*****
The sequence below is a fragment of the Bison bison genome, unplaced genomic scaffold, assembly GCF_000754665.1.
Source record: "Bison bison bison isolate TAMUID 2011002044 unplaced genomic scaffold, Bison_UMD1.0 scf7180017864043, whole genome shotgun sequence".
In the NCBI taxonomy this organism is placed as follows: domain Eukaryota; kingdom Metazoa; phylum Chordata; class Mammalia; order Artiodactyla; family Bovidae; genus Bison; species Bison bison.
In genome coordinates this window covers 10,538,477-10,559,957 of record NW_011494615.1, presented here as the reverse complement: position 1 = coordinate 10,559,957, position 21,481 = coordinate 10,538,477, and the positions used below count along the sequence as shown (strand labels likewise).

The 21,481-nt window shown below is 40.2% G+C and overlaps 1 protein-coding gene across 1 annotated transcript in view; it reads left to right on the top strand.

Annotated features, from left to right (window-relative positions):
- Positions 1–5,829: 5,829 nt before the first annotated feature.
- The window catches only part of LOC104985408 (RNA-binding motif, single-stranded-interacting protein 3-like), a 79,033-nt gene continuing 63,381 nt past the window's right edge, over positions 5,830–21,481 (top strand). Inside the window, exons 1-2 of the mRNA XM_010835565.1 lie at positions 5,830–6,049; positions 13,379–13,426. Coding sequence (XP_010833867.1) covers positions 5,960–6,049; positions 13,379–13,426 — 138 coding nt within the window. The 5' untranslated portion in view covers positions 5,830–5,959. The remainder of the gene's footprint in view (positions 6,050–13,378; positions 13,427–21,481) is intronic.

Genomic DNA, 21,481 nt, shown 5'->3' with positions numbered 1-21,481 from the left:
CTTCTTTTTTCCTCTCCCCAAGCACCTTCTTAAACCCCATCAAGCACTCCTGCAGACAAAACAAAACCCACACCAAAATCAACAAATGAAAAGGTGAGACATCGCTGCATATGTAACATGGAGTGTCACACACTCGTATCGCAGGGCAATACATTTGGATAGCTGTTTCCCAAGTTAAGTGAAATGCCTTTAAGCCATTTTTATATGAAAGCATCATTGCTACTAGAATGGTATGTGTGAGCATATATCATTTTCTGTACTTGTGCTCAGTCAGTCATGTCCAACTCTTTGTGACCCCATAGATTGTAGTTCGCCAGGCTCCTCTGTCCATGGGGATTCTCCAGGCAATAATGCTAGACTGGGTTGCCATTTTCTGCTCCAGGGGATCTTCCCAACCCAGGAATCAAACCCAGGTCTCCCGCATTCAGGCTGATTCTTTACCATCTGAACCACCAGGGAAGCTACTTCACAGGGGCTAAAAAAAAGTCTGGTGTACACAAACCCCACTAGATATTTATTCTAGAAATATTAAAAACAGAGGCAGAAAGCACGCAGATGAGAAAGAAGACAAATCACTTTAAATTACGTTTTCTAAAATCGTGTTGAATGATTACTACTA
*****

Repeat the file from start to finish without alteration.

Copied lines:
The sequence below is a fragment of the Bison bison genome, unplaced genomic scaffold, assembly GCF_000754665.1.
Source record: "Bison bison bison isolate TAMUID 2011002044 unplaced genomic scaffold, Bison_UMD1.0 scf7180017864043, whole genome shotgun sequence".
In the NCBI taxonomy this organism is placed as follows: domain Eukaryota; kingdom Metazoa; phylum Chordata; class Mammalia; order Artiodactyla; family Bovidae; genus Bison; species Bison bison.
In genome coordinates this window covers 10,538,477-10,559,957 of record NW_011494615.1, presented here as the reverse complement: position 1 = coordinate 10,559,957, position 21,481 = coordinate 10,538,477, and the positions used below count along the sequence as shown (strand labels likewise).

The 21,481-nt window shown below is 40.2% G+C and overlaps 1 protein-coding gene across 1 annotated transcript in view; it reads left to right on the top strand.

Annotated features, from left to right (window-relative positions):
- Positions 1–5,829: 5,829 nt before the first annotated feature.
- The window catches only part of LOC104985408 (RNA-binding motif, single-stranded-interacting protein 3-like), a 79,033-nt gene continuing 63,381 nt past the window's right edge, over positions 5,830–21,481 (top strand). Inside the window, exons 1-2 of the mRNA XM_010835565.1 lie at positions 5,830–6,049; positions 13,379–13,426. Coding sequence (XP_010833867.1) covers positions 5,960–6,049; positions 13,379–13,426 — 138 coding nt within the window. The 5' untranslated portion in view covers positions 5,830–5,959. The remainder of the gene's footprint in view (positions 6,050–13,378; positions 13,427–21,481) is intronic.

Genomic DNA, 21,481 nt, shown 5'->3' with positions numbered 1-21,481 from the left:
CTTCTTTTTTCCTCTCCCCAAGCACCTTCTTAAACCCCATCAAGCACTCCTGCAGACAAAACAAAACCCACACCAAAATCAACAAATGAAAAGGTGAGACATCGCTGCATATGTAACATGGAGTGTCACACACTCGTATCGCAGGGCAATACATTTGGATAGCTGTTTCCCAAGTTAAGTGAAATGCCTTTAAGCCATTTTTATATGAAAGCATCATTGCTACTAGAATGGTATGTGTGAGCATATATCATTTTCTGTACTTGTGCTCAGTCAGTCATGTCCAACTCTTTGTGACCCCATAGATTGTAGTTCGCCAGGCTCCTCTGTCCATGGGGATTCTCCAGGCAATAATGCTAGACTGGGTTGCCATTTTCTGCTCCAGGGGATCTTCCCAACCCAGGAATCAAACCCAGGTCTCCCGCATTCAGGCTGATTCTTTACCATCTGAACCACCAGGGAAGCTACTTCACAGGGGCTAAAAAAAAGTCTGGTGTACACAAACCCCACTAGATATTTATTCTAGAAATATTAAAAACAGAGGCAGAAAGCACGCAGATGAGAAAGAAGACAAATCACTTTAAATTACGTTTTCTAAAATCGTGTTGAATGATTACTACTA